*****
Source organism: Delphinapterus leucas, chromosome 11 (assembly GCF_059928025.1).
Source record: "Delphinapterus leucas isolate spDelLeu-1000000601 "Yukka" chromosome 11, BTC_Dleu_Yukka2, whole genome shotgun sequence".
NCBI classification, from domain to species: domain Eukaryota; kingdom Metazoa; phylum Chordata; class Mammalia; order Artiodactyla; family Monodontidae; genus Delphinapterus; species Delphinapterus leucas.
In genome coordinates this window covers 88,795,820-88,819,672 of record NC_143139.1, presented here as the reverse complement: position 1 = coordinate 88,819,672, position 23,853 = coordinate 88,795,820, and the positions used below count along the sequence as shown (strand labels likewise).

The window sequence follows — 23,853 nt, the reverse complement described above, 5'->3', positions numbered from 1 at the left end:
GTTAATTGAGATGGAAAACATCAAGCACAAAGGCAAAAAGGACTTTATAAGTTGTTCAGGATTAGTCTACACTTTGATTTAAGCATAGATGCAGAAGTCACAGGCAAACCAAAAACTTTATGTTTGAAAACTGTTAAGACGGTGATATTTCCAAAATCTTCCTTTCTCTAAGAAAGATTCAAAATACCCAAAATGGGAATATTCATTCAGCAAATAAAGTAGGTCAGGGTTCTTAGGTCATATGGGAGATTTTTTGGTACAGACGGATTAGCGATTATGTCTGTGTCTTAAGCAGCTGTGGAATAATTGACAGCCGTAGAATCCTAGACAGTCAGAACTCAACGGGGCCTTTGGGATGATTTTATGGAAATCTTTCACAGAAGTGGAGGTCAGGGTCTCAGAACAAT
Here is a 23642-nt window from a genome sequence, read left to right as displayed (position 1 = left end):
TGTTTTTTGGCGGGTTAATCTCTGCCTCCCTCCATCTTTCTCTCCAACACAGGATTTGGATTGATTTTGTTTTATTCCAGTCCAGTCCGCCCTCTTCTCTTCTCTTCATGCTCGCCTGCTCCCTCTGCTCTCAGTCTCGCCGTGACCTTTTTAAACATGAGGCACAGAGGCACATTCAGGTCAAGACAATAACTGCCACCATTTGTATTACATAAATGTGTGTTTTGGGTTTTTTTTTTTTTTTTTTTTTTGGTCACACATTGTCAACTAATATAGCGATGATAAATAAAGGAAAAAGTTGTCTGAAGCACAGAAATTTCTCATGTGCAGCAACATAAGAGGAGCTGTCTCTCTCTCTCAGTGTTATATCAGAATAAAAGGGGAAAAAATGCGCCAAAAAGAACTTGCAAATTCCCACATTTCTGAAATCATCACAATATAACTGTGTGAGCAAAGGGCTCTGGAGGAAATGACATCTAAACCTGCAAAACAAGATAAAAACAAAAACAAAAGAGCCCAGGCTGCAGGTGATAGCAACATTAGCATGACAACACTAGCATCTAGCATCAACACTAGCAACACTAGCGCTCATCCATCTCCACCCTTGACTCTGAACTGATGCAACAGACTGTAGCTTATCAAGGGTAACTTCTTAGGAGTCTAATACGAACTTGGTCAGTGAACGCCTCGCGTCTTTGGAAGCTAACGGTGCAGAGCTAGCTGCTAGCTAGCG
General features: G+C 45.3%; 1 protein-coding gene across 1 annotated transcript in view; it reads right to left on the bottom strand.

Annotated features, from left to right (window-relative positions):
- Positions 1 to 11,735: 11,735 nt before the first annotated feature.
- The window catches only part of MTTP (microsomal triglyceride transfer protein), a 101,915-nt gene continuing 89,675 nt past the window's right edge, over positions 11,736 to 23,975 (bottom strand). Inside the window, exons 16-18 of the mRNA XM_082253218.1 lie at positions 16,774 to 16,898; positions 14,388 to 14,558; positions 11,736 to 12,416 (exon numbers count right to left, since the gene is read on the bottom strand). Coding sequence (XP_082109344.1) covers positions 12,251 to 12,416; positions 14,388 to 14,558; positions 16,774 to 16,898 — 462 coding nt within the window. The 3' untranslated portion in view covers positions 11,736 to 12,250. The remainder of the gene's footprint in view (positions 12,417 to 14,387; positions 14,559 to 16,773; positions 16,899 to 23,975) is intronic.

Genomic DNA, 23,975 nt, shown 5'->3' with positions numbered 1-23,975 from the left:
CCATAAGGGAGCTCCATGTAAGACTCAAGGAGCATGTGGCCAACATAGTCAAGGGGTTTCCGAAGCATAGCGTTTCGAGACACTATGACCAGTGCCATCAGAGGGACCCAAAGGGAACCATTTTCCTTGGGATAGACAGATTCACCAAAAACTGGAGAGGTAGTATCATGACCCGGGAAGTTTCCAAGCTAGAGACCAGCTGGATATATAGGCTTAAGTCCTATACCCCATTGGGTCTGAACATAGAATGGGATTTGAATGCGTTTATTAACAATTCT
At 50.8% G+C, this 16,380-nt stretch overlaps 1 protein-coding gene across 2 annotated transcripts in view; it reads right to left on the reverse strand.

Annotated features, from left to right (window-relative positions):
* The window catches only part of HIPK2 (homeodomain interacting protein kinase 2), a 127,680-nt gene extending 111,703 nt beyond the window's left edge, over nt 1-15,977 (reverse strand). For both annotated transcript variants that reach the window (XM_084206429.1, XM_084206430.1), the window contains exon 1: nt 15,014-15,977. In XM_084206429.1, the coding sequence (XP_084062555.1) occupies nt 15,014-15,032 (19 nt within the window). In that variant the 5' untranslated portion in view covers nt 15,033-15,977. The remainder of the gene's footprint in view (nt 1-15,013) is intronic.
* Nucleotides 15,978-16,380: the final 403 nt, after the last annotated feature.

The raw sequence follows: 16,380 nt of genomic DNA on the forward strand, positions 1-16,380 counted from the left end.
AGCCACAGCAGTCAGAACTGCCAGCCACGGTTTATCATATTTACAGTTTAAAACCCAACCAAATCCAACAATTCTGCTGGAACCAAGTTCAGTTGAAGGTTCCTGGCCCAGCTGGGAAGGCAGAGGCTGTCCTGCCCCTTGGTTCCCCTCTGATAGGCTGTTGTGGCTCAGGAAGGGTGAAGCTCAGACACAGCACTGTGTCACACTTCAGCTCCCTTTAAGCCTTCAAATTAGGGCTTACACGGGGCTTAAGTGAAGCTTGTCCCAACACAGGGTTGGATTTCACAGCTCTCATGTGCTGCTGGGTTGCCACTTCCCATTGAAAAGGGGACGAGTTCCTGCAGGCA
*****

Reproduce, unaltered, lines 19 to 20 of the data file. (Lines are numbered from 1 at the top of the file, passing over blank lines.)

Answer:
The raw sequence follows: 16,380 nt of genomic DNA on the forward strand, positions 1-16,380 counted from the left end.
AGCCACAGCAGTCAGAACTGCCAGCCACGGTTTATCATATTTACAGTTTAAAACCCAACCAAATCCAACAATTCTGCTGGAACCAAGTTCAGTTGAAGGTTCCTGGCCCAGCTGGGAAGGCAGAGGCTGTCCTGCCCCTTGGTTCCCCTCTGATAGGCTGTTGTGGCTCAGGAAGGGTGAAGCTCAGACACAGCACTGTGTCACACTTCAGCTCCCTTTAAGCCTTCAAATTAGGGCTTACACGGGGCTTAAGTGAAGCTTGTCCCAACACAGGGTTGGATTTCACAGCTCTCATGTGCTGCTGGGTTGCCACTTCCCATTGAAAAGGGGACGAGTTCCTGCAGGCA